Estate planning is a daunting task for most people. Many are inclined to put it off for the future. However, the reality is, there are no guarantees in life when it comes to how long we may have on earth. If you die without an estate plan in place, chances are that a sizeable burden will be cast upon your loved ones and beneficiaries. Therefore, the prudent thing to do for yourself and your heirs is to plan for the future and stop putting off the necessity of planning your estate.
Most of our estate planning clients come through our doors with some sense of confusion and trepidation. Here are five typical questions that many estate planning clients have as they commence to plan their estates.
1. Do I need a Trust?
In California, if the decedent’s assets are worth more than $150,000, then the estate must go through the expensive and time consuming process of probate. A Will alone is not enough to avoid probate. If your assets such as real property, stocks, business, and/or bank accounts are worth more than $150,000, a Trust can be crucial in avoiding probate and allowing the Trustor to specify disposition of assets, designate specific beneficiaries for all the assets, and appointing trustees to manage the assets.
A Revocable Trust is freely revocable and amendable. Such a trust can be changed or eliminated in the future. Revocable Trusts are very flexible documents that not only avoid probate, but usually allow for the transfer of management of assets in instances where the people who created the trust (the Trustors) become incapacitated.
2. After I create a Trust, what happens to my assets?
Many people are under the assumption that once their trusts are executed, they do not have to worry about transferring their assets to the trust. This is not correct.
If your trust is not funded, it will not achieve its full purpose. Funding means transferring your assets to your trust. It involves the following steps:
Physically changing the title to your assets from your name (or joint names if you’re married) to the trust’s name.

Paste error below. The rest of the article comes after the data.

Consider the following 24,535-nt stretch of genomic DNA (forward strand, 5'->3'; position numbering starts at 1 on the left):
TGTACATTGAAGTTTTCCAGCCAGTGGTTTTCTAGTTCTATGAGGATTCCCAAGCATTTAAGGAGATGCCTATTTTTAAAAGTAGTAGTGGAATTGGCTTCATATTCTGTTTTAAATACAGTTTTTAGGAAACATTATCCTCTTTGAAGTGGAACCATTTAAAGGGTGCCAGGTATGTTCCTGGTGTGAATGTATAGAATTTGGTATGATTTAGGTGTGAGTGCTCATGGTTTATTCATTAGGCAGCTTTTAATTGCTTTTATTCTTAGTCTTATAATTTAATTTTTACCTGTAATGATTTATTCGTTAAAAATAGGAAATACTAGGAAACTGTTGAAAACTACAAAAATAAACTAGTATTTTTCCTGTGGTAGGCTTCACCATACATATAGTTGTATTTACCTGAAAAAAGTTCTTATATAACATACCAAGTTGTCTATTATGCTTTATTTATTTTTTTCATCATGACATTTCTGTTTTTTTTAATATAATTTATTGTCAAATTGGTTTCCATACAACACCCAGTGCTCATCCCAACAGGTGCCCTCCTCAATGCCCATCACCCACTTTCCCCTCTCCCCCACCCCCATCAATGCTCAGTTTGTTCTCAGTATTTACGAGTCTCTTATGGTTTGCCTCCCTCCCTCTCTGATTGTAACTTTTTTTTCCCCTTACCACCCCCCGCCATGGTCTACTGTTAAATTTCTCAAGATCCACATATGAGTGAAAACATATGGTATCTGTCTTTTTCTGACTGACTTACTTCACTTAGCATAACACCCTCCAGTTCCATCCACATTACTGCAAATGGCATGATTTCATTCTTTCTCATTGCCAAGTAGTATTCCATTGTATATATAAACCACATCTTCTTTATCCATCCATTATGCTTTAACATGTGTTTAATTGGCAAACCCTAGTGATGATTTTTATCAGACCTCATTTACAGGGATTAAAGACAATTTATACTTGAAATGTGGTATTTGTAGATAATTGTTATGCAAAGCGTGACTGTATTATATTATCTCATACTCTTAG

Possibly changing the beneficiary designations on insurance policies and retirement accounts to your trust.
These steps are crucial in avoiding probate. Even if your attorney sets up your trust properly, the trust only serves its purpose if it is funded with your property. If your assets are not transferred to your trust, your assets will have to go through the probate process at significant expense to your estate.
3. What do I want to do with my home?
For many of our clients, a home is their biggest asset. Therefore, whether or not you have paid off the mortgage on your home, you will want to determine what you want to happen to your home at your death. Do you want loved ones to be able to reside in your home? If so, will they be paying rent and/or paying for the maintenance and upkeep costs associated with your home while residing in it? If you have more than one child, do you want to distribute the home outright to your children and have them decide what to do with it? Or do you wish your trustee to sell the home and distribute the sales proceeds to your beneficiaries?
These are all important questions to ask to avoid conflict later on in life amongst your heirs and beneficiaries.
4. Who do I select as my trustee?
Your trustee will manage your trust assets after your death and prepare them for distribution in accordance with the terms of your Trust. Your trustee can be a family member that is willing to take on the task of serving as your trustee and is financially prudent to handle the process of trust administration. If you do not have someone in mind or wish to appoint a neutral third party to serve as your trustee, we have a solid network of professional fiduciaries to provide so you can select a trustee that best fits your needs.
5. Who will care for my pets?
If you want to guarantee that someone will care for your pets after your death, then you may need a pet trust that will allow you to set aside a certain amount of money to take care of your beloved companions. The trustee of the pet trust can utilize the money you have set aside for your pets to care for your pets after your death.